Every fourth-grader studies the western monarch butterfly's amazing migration from Canada to the temperate California coast. But in recent years, school students also learned that the exquisite orange-and-black butterfly's population declined by 99.9 percent between 1980 and 2020.
Then hopeful news arrived in 2021: Last autumn and winter saw a rebound in California monarch numbers, with a final statewide tally of nearly 250,000 butterflies, the highest number seen since 2016.
This month, the positive trend continues at several California overwintering sites—places where the delicate insects spend the cool months in protected tree groves before continuing their long journeys. Volunteers at Pismo State Beach's grove tallied 24,052 butterflies on November 1, about 2,000 more than were counted last year in early November.
Near Monterey, researchers at Pacific Grove's butterfly grove counted 11,171 monarchs on November 4, a significant push toward last year’s season high of 14,000. The population of overwintering monarchs usually peaks between Thanksgiving and Christmas, although some monarchs will stick around until February.
“These early counts give us hope that, if we all work together, we can bring western monarchs back,” writes conservation biologist Emma Pelton in a Xerces Society blog.
Scientists believe that the extreme population decline of the last four decades has been caused by habitat loss and pesticide use. The recent two-year uptick may be due to a combination of factors: Populations of monarch butterflies, like other insects, fluctuate in response to variables like temperature, rainfall, and competition for food.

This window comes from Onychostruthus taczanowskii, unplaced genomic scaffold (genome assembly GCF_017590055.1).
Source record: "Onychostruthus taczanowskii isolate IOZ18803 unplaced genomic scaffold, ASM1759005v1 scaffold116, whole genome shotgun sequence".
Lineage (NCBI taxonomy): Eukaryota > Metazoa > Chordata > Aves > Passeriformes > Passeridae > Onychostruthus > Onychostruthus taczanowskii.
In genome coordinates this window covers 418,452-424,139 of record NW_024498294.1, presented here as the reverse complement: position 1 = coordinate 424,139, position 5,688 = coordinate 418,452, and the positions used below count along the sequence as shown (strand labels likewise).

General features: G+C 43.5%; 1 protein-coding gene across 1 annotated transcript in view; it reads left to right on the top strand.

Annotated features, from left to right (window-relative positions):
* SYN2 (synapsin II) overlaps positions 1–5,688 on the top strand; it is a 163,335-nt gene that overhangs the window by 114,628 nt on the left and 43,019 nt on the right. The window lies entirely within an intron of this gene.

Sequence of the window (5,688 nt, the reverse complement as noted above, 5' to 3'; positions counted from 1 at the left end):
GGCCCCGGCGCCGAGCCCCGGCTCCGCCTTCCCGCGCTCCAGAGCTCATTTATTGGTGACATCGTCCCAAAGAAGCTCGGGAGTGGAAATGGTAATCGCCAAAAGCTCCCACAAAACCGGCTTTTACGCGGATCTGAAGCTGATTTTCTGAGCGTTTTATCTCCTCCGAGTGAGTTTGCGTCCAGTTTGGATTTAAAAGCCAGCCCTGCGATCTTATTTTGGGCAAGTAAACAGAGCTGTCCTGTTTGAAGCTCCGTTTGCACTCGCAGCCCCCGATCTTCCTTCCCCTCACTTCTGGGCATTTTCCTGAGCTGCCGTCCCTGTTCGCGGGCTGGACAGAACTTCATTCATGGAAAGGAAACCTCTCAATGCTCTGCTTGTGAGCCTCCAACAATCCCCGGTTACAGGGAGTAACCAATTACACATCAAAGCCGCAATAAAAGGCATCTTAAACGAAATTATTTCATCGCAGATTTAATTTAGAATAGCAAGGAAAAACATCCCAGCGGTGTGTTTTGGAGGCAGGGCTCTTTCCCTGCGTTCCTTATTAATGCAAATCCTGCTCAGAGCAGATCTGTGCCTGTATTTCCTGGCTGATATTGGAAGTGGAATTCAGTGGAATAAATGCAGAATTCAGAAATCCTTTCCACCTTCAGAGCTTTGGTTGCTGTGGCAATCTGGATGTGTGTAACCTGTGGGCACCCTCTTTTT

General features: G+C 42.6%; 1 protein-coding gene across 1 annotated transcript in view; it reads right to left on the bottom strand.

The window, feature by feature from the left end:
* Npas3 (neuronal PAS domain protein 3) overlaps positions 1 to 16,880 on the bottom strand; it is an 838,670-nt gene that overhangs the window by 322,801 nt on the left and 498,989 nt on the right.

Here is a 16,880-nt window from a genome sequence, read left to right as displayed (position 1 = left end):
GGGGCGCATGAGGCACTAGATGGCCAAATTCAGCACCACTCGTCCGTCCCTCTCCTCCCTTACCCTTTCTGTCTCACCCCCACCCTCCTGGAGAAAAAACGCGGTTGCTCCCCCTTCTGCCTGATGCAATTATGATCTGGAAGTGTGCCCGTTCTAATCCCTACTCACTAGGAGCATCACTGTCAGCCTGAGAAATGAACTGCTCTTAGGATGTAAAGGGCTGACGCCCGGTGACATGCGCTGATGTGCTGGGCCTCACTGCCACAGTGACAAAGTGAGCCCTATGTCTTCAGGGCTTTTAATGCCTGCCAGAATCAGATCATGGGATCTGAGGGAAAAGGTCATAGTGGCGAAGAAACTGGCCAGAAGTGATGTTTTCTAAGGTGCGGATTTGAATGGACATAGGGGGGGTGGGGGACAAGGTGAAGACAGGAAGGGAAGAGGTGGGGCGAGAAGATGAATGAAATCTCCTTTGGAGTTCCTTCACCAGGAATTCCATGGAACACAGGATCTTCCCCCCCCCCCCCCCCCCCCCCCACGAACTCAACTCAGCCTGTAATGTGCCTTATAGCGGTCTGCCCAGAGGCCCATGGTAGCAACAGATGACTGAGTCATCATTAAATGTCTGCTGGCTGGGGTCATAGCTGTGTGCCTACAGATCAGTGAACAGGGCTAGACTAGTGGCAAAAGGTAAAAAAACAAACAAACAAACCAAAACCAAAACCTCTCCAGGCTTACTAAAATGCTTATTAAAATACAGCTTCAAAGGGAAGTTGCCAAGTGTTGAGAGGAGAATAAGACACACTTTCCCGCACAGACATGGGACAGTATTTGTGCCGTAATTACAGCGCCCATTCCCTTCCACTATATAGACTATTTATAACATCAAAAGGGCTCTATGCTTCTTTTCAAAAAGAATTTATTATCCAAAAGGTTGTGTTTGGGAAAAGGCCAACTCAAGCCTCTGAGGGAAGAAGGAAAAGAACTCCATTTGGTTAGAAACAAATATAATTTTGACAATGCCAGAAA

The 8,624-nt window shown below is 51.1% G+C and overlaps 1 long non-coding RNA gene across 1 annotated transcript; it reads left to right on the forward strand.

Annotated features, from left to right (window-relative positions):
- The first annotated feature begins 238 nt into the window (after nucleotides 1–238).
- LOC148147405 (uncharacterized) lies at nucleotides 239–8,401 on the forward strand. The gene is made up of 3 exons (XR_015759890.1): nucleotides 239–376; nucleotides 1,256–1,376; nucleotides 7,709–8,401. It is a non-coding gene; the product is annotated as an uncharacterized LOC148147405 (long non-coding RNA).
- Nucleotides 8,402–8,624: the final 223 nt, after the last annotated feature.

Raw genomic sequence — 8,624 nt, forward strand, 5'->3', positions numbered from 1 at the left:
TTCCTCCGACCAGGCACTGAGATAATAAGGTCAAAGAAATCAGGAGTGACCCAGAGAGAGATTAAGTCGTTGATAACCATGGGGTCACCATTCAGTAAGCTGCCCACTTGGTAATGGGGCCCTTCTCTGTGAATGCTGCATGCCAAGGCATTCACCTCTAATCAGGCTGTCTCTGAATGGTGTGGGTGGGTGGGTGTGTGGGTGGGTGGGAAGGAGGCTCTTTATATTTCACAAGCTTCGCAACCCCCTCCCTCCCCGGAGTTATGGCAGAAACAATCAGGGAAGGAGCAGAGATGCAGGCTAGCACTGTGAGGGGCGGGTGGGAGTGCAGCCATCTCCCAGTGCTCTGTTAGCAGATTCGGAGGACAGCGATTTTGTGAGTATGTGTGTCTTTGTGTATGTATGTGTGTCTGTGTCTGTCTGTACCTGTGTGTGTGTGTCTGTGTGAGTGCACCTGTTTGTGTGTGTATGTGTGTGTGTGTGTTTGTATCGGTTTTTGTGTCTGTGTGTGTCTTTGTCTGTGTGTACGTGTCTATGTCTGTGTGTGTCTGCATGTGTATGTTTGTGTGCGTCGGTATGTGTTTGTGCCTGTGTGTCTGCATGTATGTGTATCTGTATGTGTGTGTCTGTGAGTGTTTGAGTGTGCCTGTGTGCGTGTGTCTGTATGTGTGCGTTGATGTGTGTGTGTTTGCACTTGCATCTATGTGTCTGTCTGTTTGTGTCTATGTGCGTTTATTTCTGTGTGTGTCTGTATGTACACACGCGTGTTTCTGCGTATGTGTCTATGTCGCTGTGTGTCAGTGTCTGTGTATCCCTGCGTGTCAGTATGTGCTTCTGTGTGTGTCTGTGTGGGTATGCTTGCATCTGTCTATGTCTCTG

Monarch butterflies prefer central and southern California's warm, mild winters and don't fare well at temperatures below 50 degrees Fahrenheit. They tend to cluster in groves of eucalyptus, Monterey cypress, or Monterey pines because the trees act as a blanket and umbrella during winter storms.
Along with Pismo Beach and Pacific Grove, California locations that historically have hosted spectacular monarch gatherings include Natural Bridges State Beach in Santa Cruz, the Fiscalini Ranch Preserve in Cambria, the Santa Barbara Land Trust’s Coronado Butterfly Preserve, and Goleta's Ellwood Mesa Open Space. Monarchs have also been spotted at Bodega Dunes Campground in Bodega Bay and Ventura County's Point Mugu State Park.
A more complete picture of this year's numbers will be available after the annual Western Monarch Thanksgiving Count, which takes place November 12 to December 4, and the secondary New Year’s count that runs from December 24 to January 8.
Want to help these elegant insects? There's much you can do, from planting native milkweed and nectar plants in your yard (and ensuring those plants are pesticide-free before and after planting) to reporting monarch sightings on the Western Monarch Milkweed Mapper website. Learn about the Western Monarch Call to Action, and download the Xerces Society's how-you-can-help brochure.